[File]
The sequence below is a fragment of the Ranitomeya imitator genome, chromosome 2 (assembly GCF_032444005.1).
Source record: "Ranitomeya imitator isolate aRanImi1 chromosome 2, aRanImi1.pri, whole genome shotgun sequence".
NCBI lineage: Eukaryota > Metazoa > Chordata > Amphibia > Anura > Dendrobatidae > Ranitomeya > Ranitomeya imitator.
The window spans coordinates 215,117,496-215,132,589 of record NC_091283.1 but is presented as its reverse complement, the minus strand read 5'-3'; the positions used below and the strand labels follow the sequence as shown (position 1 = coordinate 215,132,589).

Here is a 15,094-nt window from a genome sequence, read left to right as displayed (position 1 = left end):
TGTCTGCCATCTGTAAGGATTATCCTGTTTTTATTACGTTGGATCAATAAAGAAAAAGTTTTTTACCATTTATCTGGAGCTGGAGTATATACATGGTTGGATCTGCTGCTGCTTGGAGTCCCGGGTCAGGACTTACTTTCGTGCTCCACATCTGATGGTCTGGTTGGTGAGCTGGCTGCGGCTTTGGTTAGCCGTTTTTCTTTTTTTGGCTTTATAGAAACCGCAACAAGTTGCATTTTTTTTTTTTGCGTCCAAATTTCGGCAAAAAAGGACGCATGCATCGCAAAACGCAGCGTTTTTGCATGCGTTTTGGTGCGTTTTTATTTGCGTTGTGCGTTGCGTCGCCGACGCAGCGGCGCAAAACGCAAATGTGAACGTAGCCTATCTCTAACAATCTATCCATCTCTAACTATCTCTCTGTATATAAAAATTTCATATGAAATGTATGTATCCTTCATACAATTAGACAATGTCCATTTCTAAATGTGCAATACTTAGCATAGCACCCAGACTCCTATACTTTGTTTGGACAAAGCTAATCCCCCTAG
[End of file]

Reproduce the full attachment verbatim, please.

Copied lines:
The sequence below is a fragment of the Ranitomeya imitator genome, chromosome 2 (assembly GCF_032444005.1).
Source record: "Ranitomeya imitator isolate aRanImi1 chromosome 2, aRanImi1.pri, whole genome shotgun sequence".
NCBI lineage: Eukaryota > Metazoa > Chordata > Amphibia > Anura > Dendrobatidae > Ranitomeya > Ranitomeya imitator.
The window spans coordinates 215,117,496-215,132,589 of record NC_091283.1 but is presented as its reverse complement, the minus strand read 5'-3'; the positions used below and the strand labels follow the sequence as shown (position 1 = coordinate 215,132,589).

Here is a 15,094-nt window from a genome sequence, read left to right as displayed (position 1 = left end):
TGTCTGCCATCTGTAAGGATTATCCTGTTTTTATTACGTTGGATCAATAAAGAAAAAGTTTTTTACCATTTATCTGGAGCTGGAGTATATACATGGTTGGATCTGCTGCTGCTTGGAGTCCCGGGTCAGGACTTACTTTCGTGCTCCACATCTGATGGTCTGGTTGGTGAGCTGGCTGCGGCTTTGGTTAGCCGTTTTTCTTTTTTTGGCTTTATAGAAACCGCAACAAGTTGCATTTTTTTTTTTTGCGTCCAAATTTCGGCAAAAAAGGACGCATGCATCGCAAAACGCAGCGTTTTTGCATGCGTTTTGGTGCGTTTTTATTTGCGTTGTGCGTTGCGTCGCCGACGCAGCGGCGCAAAACGCAAATGTGAACGTAGCCTATCTCTAACAATCTATCCATCTCTAACTATCTCTCTGTATATAAAAATTTCATATGAAATGTATGTATCCTTCATACAATTAGACAATGTCCATTTCTAAATGTGCAATACTTAGCATAGCACCCAGACTCCTATACTTTGTTTGGACAAAGCTAATCCCCCTAG